Five Properties Assessed as Part of County Brownfields Grant
Wilmington Air Park
Funds Still Available for Assessments, Cleanup Planning
The Clinton County Port Authority (CCPA) and the Clinton County Regional Planning Commission (CCRPC) applied for, and received, a $200,000 Brownfields Assessment Grant from the U.S. Environmental Protection Agency. Partnering with SME, a consulting-engineering firm with experience in Brownfields Assessments, five properties throughout the county have been assessed.
Project Geologist Joel Hecker of SME addressed the Clinton County Port Authority Board of Directors earlier this year and shared an update on the status of the use of the grant funds. He also provided a summary of the progress on the properties currently in the assessment process.
“We are involved in active assessments at five properties in Clinton County,” said Hecker. “The assessments generally start with a Phase I, which is a lot of research, to determine the historical uses of the property.”
U.S. EPA Brownfield Assessment Grant funding is made available to inventory, characterize, assess and conduct clean up planning, as well as community involvement, related to Brownfield sites. Assessment could include Phase I and Phase II Environmental Site Assessments, Hazardous Materials Assessments, and preparation of cleanup and redevelopment plans.
“This grant program has provided the funds needed to better understand environmental issues related to several properties throughout the county, which helps us better gauge the cost of clean-up,” said CCRPC Executive Director Taylor Stuckert. “One property in downtown Wilmington has long been an eyesore and safety hazard to the public; through this program, the land bank is able to more precisely plan and budget for its removal.”
Properties throughout Clinton County are eligible for the Assessment Grant funds. A site in Clarksville is the most recent property to be added to the Assessment List. Sites also have been assessed at the Wilmington Air Park, at several additional locations within the city of Wilmington and a second site in Clarksville. Information on entering the program has been shared at both CCRPC meetings as well as CCPA meetings, and with other groups in the community.
“We believe working with these blighted properties, and enabling them to become redevelopment sites, is consistent with the Port Authority Board’s vision to extend our reach throughout the community,” said Dan Evers, Executive Director of the Clinton County Port Authority. “We’re pleased to partner with the CCRPC to expand both public and private redevelopment options, county-wide, and add value to our community.”
“The US EPA offers other grants specifically for site cleanup,” said Hecker. “Awarding of those grants is based on the planning phase that is covered in the grant currently in use in Clinton County.”
It is possible, that having completed the assessment, and created a plan for the cleanup, additional funds could be available to county properties through a clean-up Grant.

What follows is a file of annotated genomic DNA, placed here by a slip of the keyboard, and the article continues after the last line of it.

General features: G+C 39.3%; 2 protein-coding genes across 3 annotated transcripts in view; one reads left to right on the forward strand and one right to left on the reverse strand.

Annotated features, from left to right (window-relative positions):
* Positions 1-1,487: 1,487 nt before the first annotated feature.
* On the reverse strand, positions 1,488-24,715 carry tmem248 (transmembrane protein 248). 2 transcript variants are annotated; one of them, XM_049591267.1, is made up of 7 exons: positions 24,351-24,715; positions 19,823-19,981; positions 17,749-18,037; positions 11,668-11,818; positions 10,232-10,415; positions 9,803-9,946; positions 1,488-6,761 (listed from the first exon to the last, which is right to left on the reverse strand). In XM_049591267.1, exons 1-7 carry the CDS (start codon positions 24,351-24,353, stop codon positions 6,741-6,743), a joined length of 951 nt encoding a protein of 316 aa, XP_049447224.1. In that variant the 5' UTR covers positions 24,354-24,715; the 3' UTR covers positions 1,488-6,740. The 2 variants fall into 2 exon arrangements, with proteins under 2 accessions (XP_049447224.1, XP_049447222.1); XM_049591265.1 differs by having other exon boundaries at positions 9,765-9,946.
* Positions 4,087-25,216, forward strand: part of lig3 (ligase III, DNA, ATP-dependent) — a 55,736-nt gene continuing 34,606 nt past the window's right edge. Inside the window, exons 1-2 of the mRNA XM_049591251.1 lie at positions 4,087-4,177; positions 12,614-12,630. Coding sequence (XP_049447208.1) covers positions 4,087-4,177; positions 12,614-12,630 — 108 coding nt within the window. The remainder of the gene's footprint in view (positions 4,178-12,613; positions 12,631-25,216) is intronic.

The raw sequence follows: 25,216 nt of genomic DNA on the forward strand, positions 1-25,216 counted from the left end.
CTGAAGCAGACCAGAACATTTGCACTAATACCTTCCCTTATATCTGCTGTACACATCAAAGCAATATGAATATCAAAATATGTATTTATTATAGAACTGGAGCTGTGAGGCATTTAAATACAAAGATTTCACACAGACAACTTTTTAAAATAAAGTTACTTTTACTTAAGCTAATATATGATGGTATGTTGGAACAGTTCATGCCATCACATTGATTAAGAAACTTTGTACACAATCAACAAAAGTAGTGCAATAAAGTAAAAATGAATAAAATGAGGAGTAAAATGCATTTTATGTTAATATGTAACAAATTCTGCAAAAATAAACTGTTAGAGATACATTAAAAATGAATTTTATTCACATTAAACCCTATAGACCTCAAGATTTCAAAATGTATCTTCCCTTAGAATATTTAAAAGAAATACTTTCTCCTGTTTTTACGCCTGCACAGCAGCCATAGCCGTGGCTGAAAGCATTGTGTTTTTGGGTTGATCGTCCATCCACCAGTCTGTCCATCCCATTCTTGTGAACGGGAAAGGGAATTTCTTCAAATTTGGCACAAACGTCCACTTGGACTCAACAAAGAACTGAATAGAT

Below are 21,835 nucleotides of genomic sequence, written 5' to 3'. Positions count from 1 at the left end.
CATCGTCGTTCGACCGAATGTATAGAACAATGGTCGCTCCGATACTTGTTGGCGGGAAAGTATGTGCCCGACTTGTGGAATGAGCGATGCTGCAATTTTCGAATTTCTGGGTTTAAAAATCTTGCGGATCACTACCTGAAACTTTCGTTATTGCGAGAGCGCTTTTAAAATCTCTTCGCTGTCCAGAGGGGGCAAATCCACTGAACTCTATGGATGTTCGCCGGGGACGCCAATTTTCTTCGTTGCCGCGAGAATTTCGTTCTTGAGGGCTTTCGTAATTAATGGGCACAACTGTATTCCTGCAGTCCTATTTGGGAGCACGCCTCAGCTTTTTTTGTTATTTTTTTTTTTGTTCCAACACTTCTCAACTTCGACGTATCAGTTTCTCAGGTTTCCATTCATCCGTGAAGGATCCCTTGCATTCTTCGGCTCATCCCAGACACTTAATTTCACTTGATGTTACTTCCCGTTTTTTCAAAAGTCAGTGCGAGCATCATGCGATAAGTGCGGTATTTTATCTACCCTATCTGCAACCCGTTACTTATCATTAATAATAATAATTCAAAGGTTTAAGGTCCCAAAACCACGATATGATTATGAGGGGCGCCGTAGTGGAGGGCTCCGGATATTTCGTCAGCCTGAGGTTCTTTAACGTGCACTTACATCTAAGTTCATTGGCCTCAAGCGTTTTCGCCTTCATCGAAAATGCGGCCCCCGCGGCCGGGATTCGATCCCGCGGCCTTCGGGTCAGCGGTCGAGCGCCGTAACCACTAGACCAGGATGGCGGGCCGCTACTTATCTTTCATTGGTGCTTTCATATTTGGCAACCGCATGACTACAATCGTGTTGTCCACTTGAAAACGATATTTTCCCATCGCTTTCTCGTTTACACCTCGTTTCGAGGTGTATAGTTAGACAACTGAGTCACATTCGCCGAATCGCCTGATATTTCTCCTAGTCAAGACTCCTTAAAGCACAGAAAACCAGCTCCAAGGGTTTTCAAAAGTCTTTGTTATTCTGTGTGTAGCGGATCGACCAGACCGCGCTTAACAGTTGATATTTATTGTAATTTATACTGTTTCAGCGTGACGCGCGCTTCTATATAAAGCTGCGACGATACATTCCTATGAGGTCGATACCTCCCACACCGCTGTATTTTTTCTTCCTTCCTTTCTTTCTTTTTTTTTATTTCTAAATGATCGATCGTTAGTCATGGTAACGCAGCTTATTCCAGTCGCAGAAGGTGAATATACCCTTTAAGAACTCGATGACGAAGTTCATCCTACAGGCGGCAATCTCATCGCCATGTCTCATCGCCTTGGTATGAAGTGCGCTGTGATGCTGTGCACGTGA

“This is a great opportunity for interested property owners and the communities that would benefit from the property being cleaned up. We have done outreach throughout the county and hosted several public information meetings, but still feel there are some additional opportunities out there,” said Stuckert.
About the Clinton County Port Authority
The Clinton County Port Authority is a special purpose government formed to operate transportation infrastructure and lead economic development efforts. It owns and operates the Wilmington Air Park, an integrated aviation and logistics business park located on 1,900 acres with nearly three million square feet of industrial, office and hangar space. Along with owning and operating the Wilmington Air Park, the Port Authority works to facilitate economic development county-wide, through efforts including a Revolving Loan Fund and administering a federally-funded Brownfields Assessment Grant project. Learn more at www.wilmingtonairpark.com.
About the Clinton County Regional Planning commission
The Clinton County Regional Planning Commission strives to be an agent of regional cooperation and a guardian for the future and efficient utilization of resources. Serving Clinton County for over 45 years, the Commission is the most diverse in the County and charged with the “physical, social and economic development” of the Clinton County area. Learn more at www.clintoncountyrpc.org.
The Ohio Economic Development Association is pleased to announce that seven economic development practitioners have been awarded the credential of Ohio Certified Economic Developer (Ohio CED) during the organization’s 2018 Annual Excellence Awards ceremony held Columbus, Ohio on October 17, 2018. The following individuals have been awarded the Ohio Certified Economic Developer (Ohio CED) credential:read more
OEDA would like to take this opportunity to thank the following individuals who served as mentors for the first cohort of Ohio CED candidates:
Greg Davis, Ohio State University Extension
Harry Eadon, Economic Development & Finance Alliance of Tuscawaras County
Jeremiah Gracia, City of Dublin
Anthony Jones, City of Gahanna
Chris Lipson, City of Dayton
Lisa Patt McDaniel, Workforce Development Board of Central Ohio
David Zak, Tiffin-Seneca Economic Partnership
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